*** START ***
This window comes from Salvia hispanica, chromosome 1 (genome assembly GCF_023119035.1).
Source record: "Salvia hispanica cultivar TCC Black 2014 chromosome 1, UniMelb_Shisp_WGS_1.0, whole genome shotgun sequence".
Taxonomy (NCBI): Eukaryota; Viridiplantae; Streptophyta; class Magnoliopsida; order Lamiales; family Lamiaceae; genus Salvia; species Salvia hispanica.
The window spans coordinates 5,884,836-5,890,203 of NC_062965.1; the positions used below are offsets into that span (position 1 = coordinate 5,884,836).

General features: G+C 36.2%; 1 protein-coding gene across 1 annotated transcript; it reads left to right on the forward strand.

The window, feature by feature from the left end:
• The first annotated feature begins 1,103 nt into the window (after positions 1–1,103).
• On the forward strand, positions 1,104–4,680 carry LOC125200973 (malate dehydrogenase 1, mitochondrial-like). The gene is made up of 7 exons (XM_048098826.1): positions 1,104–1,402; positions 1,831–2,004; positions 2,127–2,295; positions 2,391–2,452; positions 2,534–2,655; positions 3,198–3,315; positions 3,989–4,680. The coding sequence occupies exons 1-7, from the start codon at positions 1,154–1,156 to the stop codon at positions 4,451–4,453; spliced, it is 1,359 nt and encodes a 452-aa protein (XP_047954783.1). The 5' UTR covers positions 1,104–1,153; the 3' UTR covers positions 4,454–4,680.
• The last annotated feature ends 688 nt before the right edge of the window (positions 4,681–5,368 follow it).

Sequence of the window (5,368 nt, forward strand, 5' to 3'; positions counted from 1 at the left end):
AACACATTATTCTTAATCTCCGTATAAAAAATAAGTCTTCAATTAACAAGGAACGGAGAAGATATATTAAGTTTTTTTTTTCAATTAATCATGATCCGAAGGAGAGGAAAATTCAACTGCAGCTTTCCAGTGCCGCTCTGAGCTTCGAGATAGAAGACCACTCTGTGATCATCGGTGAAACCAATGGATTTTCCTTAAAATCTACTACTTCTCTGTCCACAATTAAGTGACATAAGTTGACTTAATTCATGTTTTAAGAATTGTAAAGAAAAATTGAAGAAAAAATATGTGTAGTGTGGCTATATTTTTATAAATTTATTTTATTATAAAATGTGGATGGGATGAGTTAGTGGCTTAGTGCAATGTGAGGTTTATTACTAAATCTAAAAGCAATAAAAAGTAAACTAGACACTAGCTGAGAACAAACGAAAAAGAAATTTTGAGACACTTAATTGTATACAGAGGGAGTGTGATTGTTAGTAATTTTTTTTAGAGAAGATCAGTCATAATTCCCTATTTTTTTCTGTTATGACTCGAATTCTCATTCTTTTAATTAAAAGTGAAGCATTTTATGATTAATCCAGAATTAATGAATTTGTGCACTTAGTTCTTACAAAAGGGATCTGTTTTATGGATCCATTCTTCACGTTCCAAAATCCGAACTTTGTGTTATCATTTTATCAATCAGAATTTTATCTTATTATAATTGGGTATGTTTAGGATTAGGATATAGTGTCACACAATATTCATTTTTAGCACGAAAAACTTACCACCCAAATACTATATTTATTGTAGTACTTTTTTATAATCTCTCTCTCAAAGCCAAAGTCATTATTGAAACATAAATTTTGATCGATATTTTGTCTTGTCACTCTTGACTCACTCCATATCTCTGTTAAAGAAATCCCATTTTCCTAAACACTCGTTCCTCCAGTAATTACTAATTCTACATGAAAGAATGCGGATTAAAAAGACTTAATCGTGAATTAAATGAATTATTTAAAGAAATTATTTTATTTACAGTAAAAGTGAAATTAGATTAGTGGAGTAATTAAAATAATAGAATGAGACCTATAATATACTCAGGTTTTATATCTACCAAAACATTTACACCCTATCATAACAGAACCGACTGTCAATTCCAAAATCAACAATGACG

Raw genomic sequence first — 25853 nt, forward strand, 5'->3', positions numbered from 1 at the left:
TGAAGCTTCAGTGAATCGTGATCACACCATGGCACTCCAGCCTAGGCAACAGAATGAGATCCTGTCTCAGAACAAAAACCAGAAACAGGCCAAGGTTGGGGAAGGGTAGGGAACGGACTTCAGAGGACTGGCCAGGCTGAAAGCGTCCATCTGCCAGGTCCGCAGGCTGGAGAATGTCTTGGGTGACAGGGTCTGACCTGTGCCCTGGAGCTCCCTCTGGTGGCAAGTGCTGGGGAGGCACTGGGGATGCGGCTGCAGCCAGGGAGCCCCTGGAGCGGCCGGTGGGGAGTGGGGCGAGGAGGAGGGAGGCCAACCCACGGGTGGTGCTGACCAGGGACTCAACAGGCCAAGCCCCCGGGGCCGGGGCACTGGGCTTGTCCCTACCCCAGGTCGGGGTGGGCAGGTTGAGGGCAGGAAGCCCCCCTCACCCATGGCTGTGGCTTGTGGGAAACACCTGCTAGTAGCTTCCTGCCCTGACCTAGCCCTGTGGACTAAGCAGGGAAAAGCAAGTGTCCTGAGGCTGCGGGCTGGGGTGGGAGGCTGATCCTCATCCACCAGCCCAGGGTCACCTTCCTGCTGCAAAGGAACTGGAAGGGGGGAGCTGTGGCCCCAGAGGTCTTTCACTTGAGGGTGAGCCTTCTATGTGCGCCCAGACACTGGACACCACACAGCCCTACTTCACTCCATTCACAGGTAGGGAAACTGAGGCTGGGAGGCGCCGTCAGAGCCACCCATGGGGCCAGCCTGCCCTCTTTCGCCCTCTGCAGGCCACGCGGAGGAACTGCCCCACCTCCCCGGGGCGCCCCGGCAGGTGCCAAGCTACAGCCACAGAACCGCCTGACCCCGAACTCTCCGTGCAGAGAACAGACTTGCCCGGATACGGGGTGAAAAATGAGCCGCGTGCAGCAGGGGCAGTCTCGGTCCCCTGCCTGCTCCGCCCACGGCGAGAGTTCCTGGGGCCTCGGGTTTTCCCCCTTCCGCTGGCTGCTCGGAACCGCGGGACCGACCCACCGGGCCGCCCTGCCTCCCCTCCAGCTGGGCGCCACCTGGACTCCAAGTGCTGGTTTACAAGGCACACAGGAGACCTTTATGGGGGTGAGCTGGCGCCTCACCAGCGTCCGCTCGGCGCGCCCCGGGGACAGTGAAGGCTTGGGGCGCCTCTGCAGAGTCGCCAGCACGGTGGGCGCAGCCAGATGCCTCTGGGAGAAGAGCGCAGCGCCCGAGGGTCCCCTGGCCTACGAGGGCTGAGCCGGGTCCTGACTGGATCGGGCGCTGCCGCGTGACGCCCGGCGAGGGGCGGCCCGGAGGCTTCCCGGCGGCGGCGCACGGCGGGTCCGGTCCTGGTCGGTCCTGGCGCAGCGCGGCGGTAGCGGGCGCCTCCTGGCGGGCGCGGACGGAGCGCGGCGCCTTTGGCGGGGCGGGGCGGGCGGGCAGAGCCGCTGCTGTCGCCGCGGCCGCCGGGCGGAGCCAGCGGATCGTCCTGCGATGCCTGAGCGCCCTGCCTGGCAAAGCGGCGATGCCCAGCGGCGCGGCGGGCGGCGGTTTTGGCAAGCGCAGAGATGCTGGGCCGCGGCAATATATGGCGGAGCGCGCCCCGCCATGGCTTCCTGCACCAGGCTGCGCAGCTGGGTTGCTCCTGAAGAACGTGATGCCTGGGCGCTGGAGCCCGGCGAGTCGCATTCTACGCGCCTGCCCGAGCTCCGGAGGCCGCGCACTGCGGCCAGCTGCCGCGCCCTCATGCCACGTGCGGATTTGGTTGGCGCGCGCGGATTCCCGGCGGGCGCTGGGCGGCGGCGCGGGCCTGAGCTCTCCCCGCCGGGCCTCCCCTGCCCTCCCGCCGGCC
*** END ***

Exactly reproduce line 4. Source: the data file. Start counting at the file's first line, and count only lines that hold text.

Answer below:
The window spans coordinates 5,884,836-5,890,203 of NC_062965.1; the positions used below are offsets into that span (position 1 = coordinate 5,884,836).